Need to beat the heat? Take a fishing trip to cool off

OUTDOORS

June 19, 1994|By GARY DIAMOND

When the mercury climbs above 90 and the humidity exceeds the temperature, there's only one thing to do -- go fishing. And, the way things are going this year, you'll find plenty of action close to home.

Harford County anglers have lots of summer fishing opportunities as well as species of fish to select from in both fresh and salt water. However, before you can make that first cast, you'll need to procure a fishing license and the appropriate stamps.

If you're an avid freshwater angler, the relatively cool waters of Deer Creek offer non-boating anglers a chance to cool off while pursuing their favorite fish. The stream begins just over the Baltimore County line near Greene Road, courses through the entire width of Harford County, eventually emptying into the surging currents of the Susquehanna River three miles below Conowingo Dam.

The creek offers excellent fishing opportunities for rainbow and brown trout throughout the year, with the best action taking place during spring and fall. Although the stream's brook trout population is small, this time of year a few usually can be found taking refuge in tiny, spring-fed tributaries situated near Rocks State Park.

Excellent numbers of mid-sized smallmouth bass can be taken in the stretch between Eden Mill Dam, downstream to the creeks mouth, a distance of nearly 17 miles. These fish usually are found at the heads of deeper pools where they will aggressively feed on small minnows, worms and insects drifting with the currents.

One of the best methods of fishing Deer Creek is wet-wading, a technique that requires nothing more than an old pair of sneakers and a good quality personal flotation device (PFD). Sure, you'll see folks fishing the stream wearing nothing more than sneakers and a swimsuit, however, each year someone loses his life while enjoying a cool dip in these waters. Most of the fatalities could have been prevented if the person was wearing a PFD.

The secret to success is to use natural baits, worms, grasshoppers, hellgrammites, crickets and salamanders. The use of live minnows is prohibited in Deer Creek. This is to protect the habitat of the Maryland darter, a species that's nearly extinct.

The baits should be cast upstream at a 45-degree angle and allowed to drift naturally with the currents. Take up any slack by slowly mending your line, and at the slightest indication of a strike, gently set the hook. Six chances out of 10 a hefty bluegill, fallfish or chub inhales your bait, but, on ultra-lite spinning and fly fishing gear, these species put up an admirable battle.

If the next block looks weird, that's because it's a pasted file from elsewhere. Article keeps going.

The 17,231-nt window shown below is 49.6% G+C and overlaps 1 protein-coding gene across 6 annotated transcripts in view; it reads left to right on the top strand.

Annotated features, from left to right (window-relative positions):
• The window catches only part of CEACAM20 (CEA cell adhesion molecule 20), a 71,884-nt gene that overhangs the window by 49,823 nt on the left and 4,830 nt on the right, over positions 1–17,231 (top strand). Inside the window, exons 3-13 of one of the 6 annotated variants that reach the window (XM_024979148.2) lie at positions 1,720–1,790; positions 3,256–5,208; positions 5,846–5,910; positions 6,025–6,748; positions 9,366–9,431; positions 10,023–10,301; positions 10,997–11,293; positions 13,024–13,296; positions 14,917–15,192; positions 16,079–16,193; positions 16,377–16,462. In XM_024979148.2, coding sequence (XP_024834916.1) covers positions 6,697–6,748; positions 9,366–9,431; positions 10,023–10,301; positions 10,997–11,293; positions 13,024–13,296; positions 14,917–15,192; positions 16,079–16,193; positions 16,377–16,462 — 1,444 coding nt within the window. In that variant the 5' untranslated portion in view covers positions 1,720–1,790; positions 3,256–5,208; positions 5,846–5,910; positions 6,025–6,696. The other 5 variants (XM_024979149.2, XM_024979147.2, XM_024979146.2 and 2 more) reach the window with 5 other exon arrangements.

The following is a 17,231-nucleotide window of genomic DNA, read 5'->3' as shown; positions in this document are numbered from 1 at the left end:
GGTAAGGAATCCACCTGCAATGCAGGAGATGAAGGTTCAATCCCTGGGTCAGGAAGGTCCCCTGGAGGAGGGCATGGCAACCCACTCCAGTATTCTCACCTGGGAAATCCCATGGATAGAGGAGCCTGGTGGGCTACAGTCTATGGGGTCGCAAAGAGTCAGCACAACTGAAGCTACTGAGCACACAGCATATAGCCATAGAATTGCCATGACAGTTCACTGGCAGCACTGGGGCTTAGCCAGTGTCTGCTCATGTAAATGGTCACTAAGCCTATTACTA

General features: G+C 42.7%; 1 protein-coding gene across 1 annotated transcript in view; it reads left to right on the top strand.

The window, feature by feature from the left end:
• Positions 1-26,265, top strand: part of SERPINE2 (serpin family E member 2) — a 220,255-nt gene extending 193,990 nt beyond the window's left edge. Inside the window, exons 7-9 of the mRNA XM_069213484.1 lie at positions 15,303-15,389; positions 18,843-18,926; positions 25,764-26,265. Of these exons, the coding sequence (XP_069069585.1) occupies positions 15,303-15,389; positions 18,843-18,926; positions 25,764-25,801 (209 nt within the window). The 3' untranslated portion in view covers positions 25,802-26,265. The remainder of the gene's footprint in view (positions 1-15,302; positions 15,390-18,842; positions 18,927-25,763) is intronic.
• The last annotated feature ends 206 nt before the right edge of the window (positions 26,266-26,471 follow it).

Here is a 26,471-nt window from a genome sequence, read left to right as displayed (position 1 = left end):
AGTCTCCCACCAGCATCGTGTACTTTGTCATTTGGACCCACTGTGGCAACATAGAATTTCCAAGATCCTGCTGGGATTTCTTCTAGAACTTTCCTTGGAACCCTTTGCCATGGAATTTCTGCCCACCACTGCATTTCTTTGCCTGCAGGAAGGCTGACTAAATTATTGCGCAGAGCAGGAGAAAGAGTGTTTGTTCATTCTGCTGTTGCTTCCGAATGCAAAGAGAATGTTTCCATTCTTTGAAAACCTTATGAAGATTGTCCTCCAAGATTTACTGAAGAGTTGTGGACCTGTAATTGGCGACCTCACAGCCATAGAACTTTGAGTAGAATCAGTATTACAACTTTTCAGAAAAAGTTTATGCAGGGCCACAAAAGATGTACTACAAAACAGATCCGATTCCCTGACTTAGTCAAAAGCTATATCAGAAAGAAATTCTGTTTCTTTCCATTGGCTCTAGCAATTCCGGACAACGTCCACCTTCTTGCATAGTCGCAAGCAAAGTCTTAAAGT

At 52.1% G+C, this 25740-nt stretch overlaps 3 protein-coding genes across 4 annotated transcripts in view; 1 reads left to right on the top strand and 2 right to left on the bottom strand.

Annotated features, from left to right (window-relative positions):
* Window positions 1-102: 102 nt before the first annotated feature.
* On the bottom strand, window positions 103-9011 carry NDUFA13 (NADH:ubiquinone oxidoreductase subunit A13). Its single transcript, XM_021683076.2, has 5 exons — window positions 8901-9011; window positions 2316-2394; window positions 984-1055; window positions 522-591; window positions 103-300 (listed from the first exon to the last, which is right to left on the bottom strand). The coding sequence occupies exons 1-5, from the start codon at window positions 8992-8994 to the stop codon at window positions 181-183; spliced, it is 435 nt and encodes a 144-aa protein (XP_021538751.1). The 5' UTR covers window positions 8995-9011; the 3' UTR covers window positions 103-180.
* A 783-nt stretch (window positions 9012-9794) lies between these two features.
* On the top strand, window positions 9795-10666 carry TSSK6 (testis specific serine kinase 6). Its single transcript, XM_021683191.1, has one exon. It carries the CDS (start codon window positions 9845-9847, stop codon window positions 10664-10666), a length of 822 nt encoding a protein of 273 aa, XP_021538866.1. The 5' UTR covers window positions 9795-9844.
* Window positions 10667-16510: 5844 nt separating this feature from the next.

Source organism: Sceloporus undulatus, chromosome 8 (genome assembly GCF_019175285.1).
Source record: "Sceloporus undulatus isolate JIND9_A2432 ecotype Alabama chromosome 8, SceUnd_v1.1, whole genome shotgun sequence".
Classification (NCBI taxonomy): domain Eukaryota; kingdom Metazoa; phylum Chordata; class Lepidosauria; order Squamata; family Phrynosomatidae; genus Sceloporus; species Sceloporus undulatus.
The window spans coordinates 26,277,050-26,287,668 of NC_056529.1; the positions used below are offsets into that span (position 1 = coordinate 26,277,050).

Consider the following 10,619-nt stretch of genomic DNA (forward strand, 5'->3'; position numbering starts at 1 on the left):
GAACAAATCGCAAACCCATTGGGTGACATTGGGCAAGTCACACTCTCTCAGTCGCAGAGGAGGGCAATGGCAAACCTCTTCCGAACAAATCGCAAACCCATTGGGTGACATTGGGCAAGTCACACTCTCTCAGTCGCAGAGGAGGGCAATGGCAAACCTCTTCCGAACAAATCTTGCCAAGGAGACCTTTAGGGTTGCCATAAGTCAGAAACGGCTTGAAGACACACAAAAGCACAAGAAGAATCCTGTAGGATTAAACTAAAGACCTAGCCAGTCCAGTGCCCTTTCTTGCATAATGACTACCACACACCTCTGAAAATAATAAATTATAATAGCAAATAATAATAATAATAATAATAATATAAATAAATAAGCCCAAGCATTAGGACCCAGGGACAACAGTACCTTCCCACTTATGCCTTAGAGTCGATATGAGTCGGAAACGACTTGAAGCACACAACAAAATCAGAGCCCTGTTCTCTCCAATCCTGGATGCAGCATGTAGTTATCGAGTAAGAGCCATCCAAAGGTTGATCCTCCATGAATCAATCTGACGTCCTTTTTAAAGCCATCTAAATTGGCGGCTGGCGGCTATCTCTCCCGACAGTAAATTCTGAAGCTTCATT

On the off-chance you hook up with a broad-shouldered bronze-back or sleek rainbow trout, be prepared for a relatively tough fight. Although both species rarely exceed 12 inches, they're quite aggressive and frequently use the stream's currents to their advantage.

After landing, grasp the fish by the tail, slowly move it back and forth until it revives and gently release it to fight another day. If you want fish to eat, take a short drive to Susquehanna State Park and park near the mouth of Deer Creek, a location that currently holds one of the best-tasting fish in freshwater -- channel catfish. Although the water's fresh, you'll need a Chesapeake Bay Sportfishing License to fish the river.

The Susquehanna's channel catfish range in size from pesky 10-inchers to hefty 15-pounders. They're a highly aggressive species that's usually not too particular about what they eat, however, the larger fish can be somewhat finicky. The secret to ** success is being in the right place at the right time.

Although tidal conditions play a minor role in their feeding activity, channel catfish usually are affected more by light intensity. Consequently, early morning and late evening are the most productive times to fish for the largest catties. During these periods, they're usually foraging in deep pools, looking for crawfish, small minnows and worms.

A medium-action spinning outfit, rigged 10-pound test and premium-grade monofilament line is all that's necessary to land big channel cats. Using a Palomar knot, tie a size No. 2 hook to the end of your line, measure up approximately 12 inches and attach one or two split shot. Use just enough weight to hold your bait on bottom -- no more.

Next, bait up with a large, live crawfish or minnow. Both are quite effective in luring even the most temperamental catfish. Cast your offering to the head of a deep pool and allow it to drift naturally with the currents to the pool's center. If the fish are

actively feeding, you'll get a strike within a few minutes. If conditions are poor, low water and bright sunlight, the wait may be longer.

Pan-fried catfish fillets are prepared by dipping the fillets in an egg/milk mixture then dredging in cracker crumbs. Fry them in vegetable oil until golden brown and serve hot with ketchup or tartar sauce.

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